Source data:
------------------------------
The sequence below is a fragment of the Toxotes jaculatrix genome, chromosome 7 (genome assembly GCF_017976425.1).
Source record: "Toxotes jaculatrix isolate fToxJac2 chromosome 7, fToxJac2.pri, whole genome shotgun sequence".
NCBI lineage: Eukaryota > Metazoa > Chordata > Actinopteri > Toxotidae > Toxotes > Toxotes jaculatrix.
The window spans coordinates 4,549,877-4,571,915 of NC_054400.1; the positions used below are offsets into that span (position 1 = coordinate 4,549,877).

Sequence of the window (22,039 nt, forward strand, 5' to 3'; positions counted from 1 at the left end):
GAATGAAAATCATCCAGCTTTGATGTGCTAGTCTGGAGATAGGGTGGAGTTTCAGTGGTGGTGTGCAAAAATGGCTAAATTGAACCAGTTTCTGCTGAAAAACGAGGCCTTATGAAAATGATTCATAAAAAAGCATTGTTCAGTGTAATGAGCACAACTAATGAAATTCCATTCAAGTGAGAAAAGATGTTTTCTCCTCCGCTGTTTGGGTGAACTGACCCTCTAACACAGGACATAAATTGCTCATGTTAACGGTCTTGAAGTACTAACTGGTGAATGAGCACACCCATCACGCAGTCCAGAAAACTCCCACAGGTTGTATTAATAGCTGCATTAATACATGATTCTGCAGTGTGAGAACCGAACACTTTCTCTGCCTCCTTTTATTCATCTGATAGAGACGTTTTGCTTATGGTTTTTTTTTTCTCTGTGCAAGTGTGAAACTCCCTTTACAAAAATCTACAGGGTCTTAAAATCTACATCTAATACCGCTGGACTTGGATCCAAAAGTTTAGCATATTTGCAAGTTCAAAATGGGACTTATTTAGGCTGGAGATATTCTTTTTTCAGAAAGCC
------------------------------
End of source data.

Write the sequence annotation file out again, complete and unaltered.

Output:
The sequence below is a fragment of the Toxotes jaculatrix genome, chromosome 7 (genome assembly GCF_017976425.1).
Source record: "Toxotes jaculatrix isolate fToxJac2 chromosome 7, fToxJac2.pri, whole genome shotgun sequence".
NCBI lineage: Eukaryota > Metazoa > Chordata > Actinopteri > Toxotidae > Toxotes > Toxotes jaculatrix.
The window spans coordinates 4,549,877-4,571,915 of NC_054400.1; the positions used below are offsets into that span (position 1 = coordinate 4,549,877).

Sequence of the window (22,039 nt, forward strand, 5' to 3'; positions counted from 1 at the left end):
GAATGAAAATCATCCAGCTTTGATGTGCTAGTCTGGAGATAGGGTGGAGTTTCAGTGGTGGTGTGCAAAAATGGCTAAATTGAACCAGTTTCTGCTGAAAAACGAGGCCTTATGAAAATGATTCATAAAAAAGCATTGTTCAGTGTAATGAGCACAACTAATGAAATTCCATTCAAGTGAGAAAAGATGTTTTCTCCTCCGCTGTTTGGGTGAACTGACCCTCTAACACAGGACATAAATTGCTCATGTTAACGGTCTTGAAGTACTAACTGGTGAATGAGCACACCCATCACGCAGTCCAGAAAACTCCCACAGGTTGTATTAATAGCTGCATTAATACATGATTCTGCAGTGTGAGAACCGAACACTTTCTCTGCCTCCTTTTATTCATCTGATAGAGACGTTTTGCTTATGGTTTTTTTTTTCTCTGTGCAAGTGTGAAACTCCCTTTACAAAAATCTACAGGGTCTTAAAATCTACATCTAATACCGCTGGACTTGGATCCAAAAGTTTAGCATATTTGCAAGTTCAAAATGGGACTTATTTAGGCTGGAGATATTCTTTTTTCAGAAAGCC